Reading Daniel 4:29–33, I understand that Nebuchadnezzar was punished by God due to his pride.
During his punishment, did his kingdom cease to exist or was there a new king? Who was in charge of his position during his madness?
Daniel 4:29-33 is the culmination of writings, beginning with a Babylonian history, a series of Dead Sea Scroll fragments known as pseudo-Daniel and then the biblical book of Daniel.
M. H. Henze (The Madness of King Nebuchadnezzar, pages 57ff) identifies King Nabodinus (556-539) as the last king of Babylon, although his name never appears in the Hebrew Bible. His history was put together from a number of Babylonian cylinders discovered in 1854 at Tell al-Muqayyar (Ur). One of the cylinders names the king's son as Bel-sarra-usur, who was quickly identified as Belshazzar, given in Daniel as the son of Nebuchadnezzar. Thus it was possible to identify Nabodinus of the Babylonian texts with Nebuchadnezzar of the Book of Daniel.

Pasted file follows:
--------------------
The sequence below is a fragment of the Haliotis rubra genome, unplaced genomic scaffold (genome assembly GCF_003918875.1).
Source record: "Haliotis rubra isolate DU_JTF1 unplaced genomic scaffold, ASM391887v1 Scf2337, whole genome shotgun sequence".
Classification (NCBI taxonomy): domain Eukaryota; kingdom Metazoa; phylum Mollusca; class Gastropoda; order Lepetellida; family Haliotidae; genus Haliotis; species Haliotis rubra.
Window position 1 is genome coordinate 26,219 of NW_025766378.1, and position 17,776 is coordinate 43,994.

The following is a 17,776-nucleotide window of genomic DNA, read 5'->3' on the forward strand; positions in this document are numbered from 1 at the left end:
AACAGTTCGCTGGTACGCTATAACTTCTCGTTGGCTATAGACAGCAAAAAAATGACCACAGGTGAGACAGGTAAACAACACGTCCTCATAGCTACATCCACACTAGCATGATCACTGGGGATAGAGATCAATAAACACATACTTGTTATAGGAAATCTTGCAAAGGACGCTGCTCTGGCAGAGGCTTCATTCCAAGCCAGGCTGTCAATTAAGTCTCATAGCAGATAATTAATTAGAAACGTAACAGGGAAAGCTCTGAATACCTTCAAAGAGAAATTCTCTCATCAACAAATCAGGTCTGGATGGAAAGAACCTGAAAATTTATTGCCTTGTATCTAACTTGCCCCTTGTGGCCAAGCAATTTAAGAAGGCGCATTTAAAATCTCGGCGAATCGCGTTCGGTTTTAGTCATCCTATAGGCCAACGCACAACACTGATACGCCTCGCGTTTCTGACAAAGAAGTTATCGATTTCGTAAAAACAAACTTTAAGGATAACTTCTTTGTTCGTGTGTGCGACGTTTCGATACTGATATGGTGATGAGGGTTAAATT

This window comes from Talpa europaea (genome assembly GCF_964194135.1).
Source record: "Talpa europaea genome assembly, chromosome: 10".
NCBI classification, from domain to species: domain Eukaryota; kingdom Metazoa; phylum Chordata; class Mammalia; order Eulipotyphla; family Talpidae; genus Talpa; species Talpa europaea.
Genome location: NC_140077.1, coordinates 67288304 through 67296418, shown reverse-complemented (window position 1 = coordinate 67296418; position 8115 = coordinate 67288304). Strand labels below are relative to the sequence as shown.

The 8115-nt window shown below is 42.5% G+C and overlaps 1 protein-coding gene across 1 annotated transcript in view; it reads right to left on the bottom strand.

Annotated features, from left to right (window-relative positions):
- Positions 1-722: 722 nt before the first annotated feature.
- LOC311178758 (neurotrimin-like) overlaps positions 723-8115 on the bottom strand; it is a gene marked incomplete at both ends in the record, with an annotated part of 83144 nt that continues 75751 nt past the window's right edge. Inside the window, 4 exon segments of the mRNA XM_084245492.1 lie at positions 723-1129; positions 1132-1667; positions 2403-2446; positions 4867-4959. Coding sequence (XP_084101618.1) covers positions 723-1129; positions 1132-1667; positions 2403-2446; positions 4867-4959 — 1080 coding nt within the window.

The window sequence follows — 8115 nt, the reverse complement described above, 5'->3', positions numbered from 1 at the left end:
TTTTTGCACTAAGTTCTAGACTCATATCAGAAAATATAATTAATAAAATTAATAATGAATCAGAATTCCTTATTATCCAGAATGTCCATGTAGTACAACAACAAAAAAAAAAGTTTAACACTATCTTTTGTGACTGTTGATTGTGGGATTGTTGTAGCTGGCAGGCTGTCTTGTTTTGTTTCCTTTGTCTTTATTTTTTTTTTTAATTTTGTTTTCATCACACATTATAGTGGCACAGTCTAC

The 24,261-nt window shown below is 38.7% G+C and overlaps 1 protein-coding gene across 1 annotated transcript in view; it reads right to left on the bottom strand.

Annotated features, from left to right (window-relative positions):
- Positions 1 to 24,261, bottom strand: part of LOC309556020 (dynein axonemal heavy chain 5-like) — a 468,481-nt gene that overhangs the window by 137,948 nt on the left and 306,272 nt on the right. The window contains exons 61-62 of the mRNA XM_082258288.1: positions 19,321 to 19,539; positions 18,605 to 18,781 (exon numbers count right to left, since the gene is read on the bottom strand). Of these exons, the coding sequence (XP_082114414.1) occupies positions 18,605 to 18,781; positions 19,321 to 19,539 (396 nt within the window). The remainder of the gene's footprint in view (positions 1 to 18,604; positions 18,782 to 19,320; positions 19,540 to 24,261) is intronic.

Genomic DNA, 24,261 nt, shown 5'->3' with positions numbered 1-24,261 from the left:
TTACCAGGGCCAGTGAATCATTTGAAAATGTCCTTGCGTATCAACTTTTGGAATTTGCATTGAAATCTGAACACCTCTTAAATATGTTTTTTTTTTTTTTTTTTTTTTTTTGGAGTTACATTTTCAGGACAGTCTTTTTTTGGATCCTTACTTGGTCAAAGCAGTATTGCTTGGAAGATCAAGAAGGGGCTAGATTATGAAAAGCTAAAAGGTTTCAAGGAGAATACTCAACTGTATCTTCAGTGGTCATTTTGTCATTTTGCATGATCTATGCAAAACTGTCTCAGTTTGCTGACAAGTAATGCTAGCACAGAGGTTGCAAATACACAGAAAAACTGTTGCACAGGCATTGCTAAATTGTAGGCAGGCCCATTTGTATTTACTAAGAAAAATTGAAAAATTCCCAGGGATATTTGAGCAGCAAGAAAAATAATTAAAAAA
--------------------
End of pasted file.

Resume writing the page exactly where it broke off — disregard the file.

The Babylonian texts tell us that Nabodinus left Babylon for ten years, to sojourn in Teima in the Arabian Peninsula, where he spent his time in devotion to the moon god, Sin, while his son Belshazzar ruled as regent in Babylon. On page 63, Henze says that according to a wide consensus, the story of Nebuchadnezzar's madness contains a recollection, however distorted, of Nabodinus' self-imposed exile at Teima.
The discovery of the Dead Sea Scrolls between 1946 and 1956 confirmed a link between the Babylonian writings and Daniel chapter 4. One Scroll fragment, known as 4Q The Prayer of Nabonidus closely resembles the account we see in Daniel 4:29-33.
Craig A. Evans, Peter W. Flint (Eschatology, Messianism, and the Dead Sea Scrolls, page 58) say the Aramaic Prayer of Nabonidus mentions Nabonidus and Teima, while agreeing with Daniel in giving the length of the sojourn as seven years. It describes the king as having a bad disease and attributes his recovery to a Jewish exile, without mentioning anyone called Daniel. Evans and Flint say we may conclude that 4QPrNab occupies an intermediate place between the Babylonian accounts of a historical incident and the formation of the Book of Daniel.
We know from the Babylonian histories that the kingdom continued during the absence of Nabonidus (Nebuchadnezzar), with his son, Belshazzar, acting as regent.